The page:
because of our biases and shortcomings? Do we filter based on logistical
and resource limitations or do dynamics of culture, power and privilege
play a role? How shall we overcome limitations that bias relevant
inclusion? When we can't include everyone or everything involved,
do we thoughtfully develop fair microcosms and articulations to
give them voice, with links to the larger wholes they represent?
Questions about THE WHOLE PICTURE: To what extent
are we taking into account the whole picture of what's relevant
here? Are we considering the history of the situation, the current
dynamics and needs, the likely long term consequences of various
actions? Are we thinking holistically and systemically—clarifying
not only feedback loops, stocks and flows involved but honestly
facing our own role and truly honoring and tapping into the interconnectedness
and unity of all things—especially the kinship and shared
destiny of all life? When we exclude factors from consideration
or people from participation, are we excluding them because they
are truly irrelevant or because our own narrow interests, perspectives,
awareness, or comfort level limit our capacity to see, feel, know
Questions about INTEGRAL DIVERSITY: How well do
we make positive use of the diversity we are trying to include?
Do we ground our work in shared realities, needs, and aspirations?
Do we create the best possible contexts and interactive processes
to help people benefit from both their differences and their commonalities?
Do we try to optimize the gifts of both leadership and self-organization
in leaderful groups? Do we integrate order and chaos to promote
emergence? Do we support both advocacy and inquiry to generate learning?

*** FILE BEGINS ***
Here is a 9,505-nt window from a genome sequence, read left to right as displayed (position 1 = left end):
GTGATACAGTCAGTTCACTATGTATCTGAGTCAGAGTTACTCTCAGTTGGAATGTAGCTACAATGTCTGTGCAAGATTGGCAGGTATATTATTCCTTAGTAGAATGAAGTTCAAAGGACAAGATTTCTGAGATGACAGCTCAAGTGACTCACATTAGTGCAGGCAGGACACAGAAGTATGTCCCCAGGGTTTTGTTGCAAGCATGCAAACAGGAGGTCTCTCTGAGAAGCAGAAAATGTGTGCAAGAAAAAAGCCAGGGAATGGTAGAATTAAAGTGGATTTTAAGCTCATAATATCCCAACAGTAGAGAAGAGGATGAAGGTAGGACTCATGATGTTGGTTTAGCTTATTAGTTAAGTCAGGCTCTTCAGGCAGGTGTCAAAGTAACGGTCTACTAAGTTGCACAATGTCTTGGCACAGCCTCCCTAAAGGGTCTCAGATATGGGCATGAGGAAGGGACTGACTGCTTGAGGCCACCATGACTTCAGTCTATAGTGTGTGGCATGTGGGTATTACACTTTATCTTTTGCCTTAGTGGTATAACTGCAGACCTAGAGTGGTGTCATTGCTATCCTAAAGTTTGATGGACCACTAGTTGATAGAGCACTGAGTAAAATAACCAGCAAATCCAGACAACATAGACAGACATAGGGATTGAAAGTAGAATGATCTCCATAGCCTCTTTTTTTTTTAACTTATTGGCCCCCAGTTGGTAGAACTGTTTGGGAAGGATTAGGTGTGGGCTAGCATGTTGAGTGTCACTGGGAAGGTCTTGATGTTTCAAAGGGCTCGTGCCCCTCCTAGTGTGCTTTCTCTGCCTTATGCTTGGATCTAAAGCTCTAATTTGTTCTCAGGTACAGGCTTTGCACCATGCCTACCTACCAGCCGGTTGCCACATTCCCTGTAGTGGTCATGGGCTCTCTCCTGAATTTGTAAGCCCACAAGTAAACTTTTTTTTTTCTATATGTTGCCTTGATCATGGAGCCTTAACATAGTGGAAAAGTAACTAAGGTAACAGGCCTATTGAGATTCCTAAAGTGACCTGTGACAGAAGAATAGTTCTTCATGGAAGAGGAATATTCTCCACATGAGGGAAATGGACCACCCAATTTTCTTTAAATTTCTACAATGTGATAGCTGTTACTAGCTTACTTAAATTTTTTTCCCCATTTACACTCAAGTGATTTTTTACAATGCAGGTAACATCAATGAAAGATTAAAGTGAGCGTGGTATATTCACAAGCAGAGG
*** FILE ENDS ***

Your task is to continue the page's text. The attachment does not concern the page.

Do we balance individual and collective energies and resources to
create vibrant communities? Do we productively tap and creatively
manage such polarities, rather than siding too strongly with one
side or the other?
Questions about WHOLE PEOPLE: Are our whole selves
fully engaged? Can we and others readily bring our minds and hearts,
bodies and spirits, guts and passions into our work and relationships?
Are things set up to encourage that? Is there ample room for play
and fun, for rest and relaxation, for undirected conversation and
interaction, for creativity and randomness, for self-care and generosity—both
for their own sakes and to make a space that invites unexpected
Questions about EVOLUTION: Do we courageously
face and facilitate change, growth, and transformation? Do disturbances
and crises inspire our inquiry and energy towards learning and breakthrough?
Are we self-aware enough that our limitations and leading edges
generate humility, vulnerability, and a sense of personal adventure?
Do we realistically discern where people, groups, and systems are
in their own developmental journeys, engaging with them at or slightly
above their current level of consciousness and capacity, providing
both fellowship and challenge? Do we design and promote systems
that support learning and emergence in both individuals and collectives—to